Friday, August 28, 2009

What we're reading #3

We haven't done one of these in a while, so I figure an update is in order.


This should be a big reading weekend for me: the gf leaves for an overseas trip at 0500 tomorrow, so I have the run of the house (and the most unfortunate distraction: my new-ish flat screen) for a week. When I'm not reading (which is to say, tomorrow), I'll be watching Premiership soccer and the Springboks-Wallabies Tri-Nations tilt (ugh, 5pm on tape delay) at Fado.

When I am reading, this is what it's gonna be...

Finishing up Stathis Kalyvas' The Logic of Violence in Civil War. Here's what I wrote about this book on Bernard Finel's blog, to give you some idea of how it's going:
This is going to sound a little over-the-top, and I know I’m probably parroting the “dominant narrative of the COIN crowd” (to paraphrase COL Gentile), but I think it’s the most important book I’ve read on the subject of what animates insurgencies. (In light of our recent exchange about conceptual grouping and abstraction, I’ll caveat that with ‘…to the degree that we can generalize about “insurgency”‘).
I've got a little bit of that left, and then it's on to Brooks and Wohlforth's World Out of Balance: International Relations and the Challenge of American Primacy (about which I know next to nothing) or Avoiding Trivia: The Role of Strategic Planning in American Foreign Policy, edited by Daniel Drezner. Lemme know what you think if you've read either of these -- they're sitting at the top of the "to read" pile.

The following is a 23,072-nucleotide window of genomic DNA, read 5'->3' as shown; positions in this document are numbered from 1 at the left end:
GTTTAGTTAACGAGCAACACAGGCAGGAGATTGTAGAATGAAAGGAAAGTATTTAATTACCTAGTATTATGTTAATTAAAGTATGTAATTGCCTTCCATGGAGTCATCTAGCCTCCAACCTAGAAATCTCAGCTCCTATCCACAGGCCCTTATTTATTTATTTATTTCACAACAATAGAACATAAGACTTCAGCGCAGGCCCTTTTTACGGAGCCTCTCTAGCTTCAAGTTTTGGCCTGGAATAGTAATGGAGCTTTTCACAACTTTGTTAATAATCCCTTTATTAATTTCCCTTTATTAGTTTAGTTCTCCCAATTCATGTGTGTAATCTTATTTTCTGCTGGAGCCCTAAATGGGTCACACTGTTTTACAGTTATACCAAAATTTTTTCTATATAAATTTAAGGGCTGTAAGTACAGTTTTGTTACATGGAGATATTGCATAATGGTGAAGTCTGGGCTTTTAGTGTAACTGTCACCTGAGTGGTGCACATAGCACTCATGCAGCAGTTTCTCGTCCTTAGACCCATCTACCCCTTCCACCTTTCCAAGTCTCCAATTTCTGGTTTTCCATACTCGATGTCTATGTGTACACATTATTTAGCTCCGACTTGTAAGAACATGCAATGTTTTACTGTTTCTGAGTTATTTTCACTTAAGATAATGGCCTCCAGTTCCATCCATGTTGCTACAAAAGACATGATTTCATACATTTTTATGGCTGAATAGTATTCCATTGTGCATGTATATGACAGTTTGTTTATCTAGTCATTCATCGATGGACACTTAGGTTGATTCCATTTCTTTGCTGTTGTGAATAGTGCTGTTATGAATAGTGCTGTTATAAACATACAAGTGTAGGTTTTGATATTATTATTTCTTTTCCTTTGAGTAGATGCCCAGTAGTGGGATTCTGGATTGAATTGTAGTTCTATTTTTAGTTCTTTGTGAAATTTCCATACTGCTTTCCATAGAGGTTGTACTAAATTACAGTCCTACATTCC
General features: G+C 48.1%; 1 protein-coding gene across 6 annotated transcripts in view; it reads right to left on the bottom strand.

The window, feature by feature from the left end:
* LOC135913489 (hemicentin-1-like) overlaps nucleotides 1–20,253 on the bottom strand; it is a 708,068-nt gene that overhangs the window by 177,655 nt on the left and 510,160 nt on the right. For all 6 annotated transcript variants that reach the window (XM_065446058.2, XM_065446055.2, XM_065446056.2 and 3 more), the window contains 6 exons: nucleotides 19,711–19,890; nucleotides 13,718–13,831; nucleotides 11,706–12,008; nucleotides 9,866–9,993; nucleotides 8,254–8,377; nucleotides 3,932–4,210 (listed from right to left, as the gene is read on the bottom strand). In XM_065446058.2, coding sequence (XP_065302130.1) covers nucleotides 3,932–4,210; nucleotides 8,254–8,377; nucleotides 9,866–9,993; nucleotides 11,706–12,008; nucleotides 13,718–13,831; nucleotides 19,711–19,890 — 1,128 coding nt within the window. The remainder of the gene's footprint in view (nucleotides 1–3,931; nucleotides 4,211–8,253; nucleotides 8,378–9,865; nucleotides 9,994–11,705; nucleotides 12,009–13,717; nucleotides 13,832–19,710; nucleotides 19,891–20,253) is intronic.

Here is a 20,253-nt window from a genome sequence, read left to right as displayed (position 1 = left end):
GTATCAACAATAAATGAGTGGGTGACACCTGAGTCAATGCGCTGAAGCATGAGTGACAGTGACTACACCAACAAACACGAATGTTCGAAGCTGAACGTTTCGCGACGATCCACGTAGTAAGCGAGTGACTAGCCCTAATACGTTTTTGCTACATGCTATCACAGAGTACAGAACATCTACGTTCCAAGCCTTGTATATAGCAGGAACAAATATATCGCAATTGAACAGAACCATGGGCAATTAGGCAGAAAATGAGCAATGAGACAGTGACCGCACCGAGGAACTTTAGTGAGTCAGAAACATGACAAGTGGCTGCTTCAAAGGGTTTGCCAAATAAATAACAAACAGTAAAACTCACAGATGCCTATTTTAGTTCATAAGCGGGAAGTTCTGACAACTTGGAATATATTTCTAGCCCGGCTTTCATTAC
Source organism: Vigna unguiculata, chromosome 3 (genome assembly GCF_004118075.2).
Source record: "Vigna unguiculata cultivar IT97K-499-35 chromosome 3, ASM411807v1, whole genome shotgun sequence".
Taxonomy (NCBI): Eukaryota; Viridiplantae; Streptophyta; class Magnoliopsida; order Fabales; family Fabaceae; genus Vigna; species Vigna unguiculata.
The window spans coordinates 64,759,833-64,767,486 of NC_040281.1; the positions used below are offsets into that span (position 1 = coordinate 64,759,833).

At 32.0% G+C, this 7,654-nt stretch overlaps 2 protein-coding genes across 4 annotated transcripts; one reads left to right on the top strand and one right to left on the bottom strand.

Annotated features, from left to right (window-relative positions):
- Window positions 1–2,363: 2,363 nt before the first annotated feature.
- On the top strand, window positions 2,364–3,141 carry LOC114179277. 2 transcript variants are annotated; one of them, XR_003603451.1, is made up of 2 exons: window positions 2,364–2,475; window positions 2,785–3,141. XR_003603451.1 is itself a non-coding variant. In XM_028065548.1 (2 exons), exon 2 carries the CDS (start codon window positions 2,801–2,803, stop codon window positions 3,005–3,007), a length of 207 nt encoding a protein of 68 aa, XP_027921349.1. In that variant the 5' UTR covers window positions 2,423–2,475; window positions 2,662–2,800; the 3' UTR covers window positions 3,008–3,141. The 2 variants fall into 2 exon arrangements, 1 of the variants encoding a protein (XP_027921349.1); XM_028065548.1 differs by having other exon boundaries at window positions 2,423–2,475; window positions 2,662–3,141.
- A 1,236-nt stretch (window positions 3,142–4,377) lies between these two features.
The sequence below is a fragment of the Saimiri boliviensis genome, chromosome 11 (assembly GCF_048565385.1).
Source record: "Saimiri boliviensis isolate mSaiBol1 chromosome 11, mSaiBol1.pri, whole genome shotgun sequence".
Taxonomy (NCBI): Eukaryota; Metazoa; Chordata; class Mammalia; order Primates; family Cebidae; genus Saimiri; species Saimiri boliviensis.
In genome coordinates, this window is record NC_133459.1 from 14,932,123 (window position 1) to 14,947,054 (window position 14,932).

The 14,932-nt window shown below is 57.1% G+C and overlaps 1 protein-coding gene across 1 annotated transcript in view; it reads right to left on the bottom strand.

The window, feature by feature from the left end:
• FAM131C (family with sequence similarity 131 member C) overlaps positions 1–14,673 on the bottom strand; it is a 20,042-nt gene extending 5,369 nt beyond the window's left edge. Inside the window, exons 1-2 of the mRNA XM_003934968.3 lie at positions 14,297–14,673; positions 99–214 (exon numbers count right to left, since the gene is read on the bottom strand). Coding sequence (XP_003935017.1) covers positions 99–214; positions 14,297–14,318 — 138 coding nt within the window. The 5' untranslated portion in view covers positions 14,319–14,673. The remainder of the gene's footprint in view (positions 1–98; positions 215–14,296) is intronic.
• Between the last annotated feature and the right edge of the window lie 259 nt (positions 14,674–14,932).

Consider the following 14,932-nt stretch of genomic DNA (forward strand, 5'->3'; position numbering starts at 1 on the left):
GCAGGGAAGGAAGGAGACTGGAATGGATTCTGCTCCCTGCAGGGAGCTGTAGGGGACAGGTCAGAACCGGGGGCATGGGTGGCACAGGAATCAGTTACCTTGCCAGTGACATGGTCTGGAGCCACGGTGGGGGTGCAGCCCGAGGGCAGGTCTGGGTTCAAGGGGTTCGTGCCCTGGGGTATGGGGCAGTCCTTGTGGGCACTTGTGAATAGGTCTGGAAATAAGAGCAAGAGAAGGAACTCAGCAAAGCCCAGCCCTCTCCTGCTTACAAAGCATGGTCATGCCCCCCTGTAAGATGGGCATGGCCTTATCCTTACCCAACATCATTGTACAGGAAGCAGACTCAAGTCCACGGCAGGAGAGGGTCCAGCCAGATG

I'd be remiss if I didn't highlight something I've just read: a paper called "Establishing Legitimacy in Afghanistan" by Thomas J. Barfield (old bio, I think), former President of the American Institute of Afghanistan Studies at Boston U. It's in the June 2004 edition of Iranian Studies, and I only have a pdf file, so no link. It's very good, and you should read it if you can find it. (Or, to use Christian Bleuer's approach, email me if you need it for collaborative research efforts.)

UPDATE: I'm also reminded in the comments that I'm reading a good friend's yet-to-be-submitted Master's thesis, entitled "To Kill or Not To Kill: The Global Jihadist Movement and the Doctrine of Takfir." It's good work, especially considering that I haven't read a whole lot of stuff (and this may be related to my limited language skills) that examines al-Qaeda's grand strategy, so to speak, or the linkage between professed ideology and operations.


As you can probably tell by the dearth of my posting, I haven't been around much the past couple of weeks. I spent a week on a much-needed vacation and then business took me overseas. So the preponderance of my reading is catching up on all the blogs and articles I've missed. But in the spirit of coming off of vacation and before the real world hits again tomorrow, I'll be finishing up a biography on Dmitry Schostokovich before returning to my usual programming.

I've also been offline for a couple days so like Gunslinger, I'm catching up. Still, next stop, King Leopold's Ghost and I've also been wanting to get my hands on Kalyvas' book. Any other suggestions?

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